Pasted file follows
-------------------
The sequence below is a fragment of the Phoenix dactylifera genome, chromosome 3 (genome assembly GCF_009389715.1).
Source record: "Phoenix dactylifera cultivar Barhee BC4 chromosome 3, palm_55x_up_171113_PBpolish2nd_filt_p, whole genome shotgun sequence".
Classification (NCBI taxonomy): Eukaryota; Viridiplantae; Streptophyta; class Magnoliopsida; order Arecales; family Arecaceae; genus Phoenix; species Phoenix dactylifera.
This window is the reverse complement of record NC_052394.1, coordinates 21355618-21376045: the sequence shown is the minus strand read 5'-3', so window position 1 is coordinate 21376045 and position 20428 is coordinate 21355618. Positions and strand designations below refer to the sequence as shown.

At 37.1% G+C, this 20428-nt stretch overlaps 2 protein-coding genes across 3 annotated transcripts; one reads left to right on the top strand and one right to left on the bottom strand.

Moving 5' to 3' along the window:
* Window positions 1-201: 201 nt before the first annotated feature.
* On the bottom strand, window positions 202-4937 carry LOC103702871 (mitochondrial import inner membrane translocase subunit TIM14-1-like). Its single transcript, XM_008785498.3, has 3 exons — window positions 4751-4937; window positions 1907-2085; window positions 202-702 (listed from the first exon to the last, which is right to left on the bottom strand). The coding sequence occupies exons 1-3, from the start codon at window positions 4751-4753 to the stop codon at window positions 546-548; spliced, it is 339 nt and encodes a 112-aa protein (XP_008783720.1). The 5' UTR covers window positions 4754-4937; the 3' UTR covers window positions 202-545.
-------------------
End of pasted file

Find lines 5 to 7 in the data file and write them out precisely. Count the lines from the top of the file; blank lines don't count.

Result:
At 37.1% G+C, this 20428-nt stretch overlaps 2 protein-coding genes across 3 annotated transcripts; one reads left to right on the top strand and one right to left on the bottom strand.

Moving 5' to 3' along the window:
* Window positions 1-201: 201 nt before the first annotated feature.